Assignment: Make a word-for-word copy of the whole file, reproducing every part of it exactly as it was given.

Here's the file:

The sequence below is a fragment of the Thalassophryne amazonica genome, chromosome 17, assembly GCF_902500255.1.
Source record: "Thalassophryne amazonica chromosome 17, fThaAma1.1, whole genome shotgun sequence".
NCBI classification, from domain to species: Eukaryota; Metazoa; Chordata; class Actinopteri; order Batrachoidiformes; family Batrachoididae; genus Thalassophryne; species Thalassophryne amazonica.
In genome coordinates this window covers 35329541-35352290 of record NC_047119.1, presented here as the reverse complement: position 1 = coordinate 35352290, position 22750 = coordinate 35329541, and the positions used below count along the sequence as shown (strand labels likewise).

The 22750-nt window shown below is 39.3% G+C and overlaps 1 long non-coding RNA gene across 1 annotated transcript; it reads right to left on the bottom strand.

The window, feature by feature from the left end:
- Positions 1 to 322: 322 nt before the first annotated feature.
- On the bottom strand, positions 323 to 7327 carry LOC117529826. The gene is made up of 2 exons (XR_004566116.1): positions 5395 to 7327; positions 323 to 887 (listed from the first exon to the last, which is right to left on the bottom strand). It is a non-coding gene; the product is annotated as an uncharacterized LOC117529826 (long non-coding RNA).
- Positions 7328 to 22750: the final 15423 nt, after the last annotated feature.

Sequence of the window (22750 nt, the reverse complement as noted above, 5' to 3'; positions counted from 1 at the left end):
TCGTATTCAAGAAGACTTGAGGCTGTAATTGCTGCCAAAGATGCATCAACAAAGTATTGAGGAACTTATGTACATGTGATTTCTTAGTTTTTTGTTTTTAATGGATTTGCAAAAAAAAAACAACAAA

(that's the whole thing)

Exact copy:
The sequence below is a fragment of the Thalassophryne amazonica genome, chromosome 17, assembly GCF_902500255.1.
Source record: "Thalassophryne amazonica chromosome 17, fThaAma1.1, whole genome shotgun sequence".
NCBI classification, from domain to species: Eukaryota; Metazoa; Chordata; class Actinopteri; order Batrachoidiformes; family Batrachoididae; genus Thalassophryne; species Thalassophryne amazonica.
In genome coordinates this window covers 35329541-35352290 of record NC_047119.1, presented here as the reverse complement: position 1 = coordinate 35352290, position 22750 = coordinate 35329541, and the positions used below count along the sequence as shown (strand labels likewise).

The 22750-nt window shown below is 39.3% G+C and overlaps 1 long non-coding RNA gene across 1 annotated transcript; it reads right to left on the bottom strand.

The window, feature by feature from the left end:
- Positions 1 to 322: 322 nt before the first annotated feature.
- On the bottom strand, positions 323 to 7327 carry LOC117529826. The gene is made up of 2 exons (XR_004566116.1): positions 5395 to 7327; positions 323 to 887 (listed from the first exon to the last, which is right to left on the bottom strand). It is a non-coding gene; the product is annotated as an uncharacterized LOC117529826 (long non-coding RNA).
- Positions 7328 to 22750: the final 15423 nt, after the last annotated feature.

Sequence of the window (22750 nt, the reverse complement as noted above, 5' to 3'; positions counted from 1 at the left end):
TCGTATTCAAGAAGACTTGAGGCTGTAATTGCTGCCAAAGATGCATCAACAAAGTATTGAGGAACTTATGTACATGTGATTTCTTAGTTTTTTGTTTTTAATGGATTTGCAAAAAAAAAACAACAAA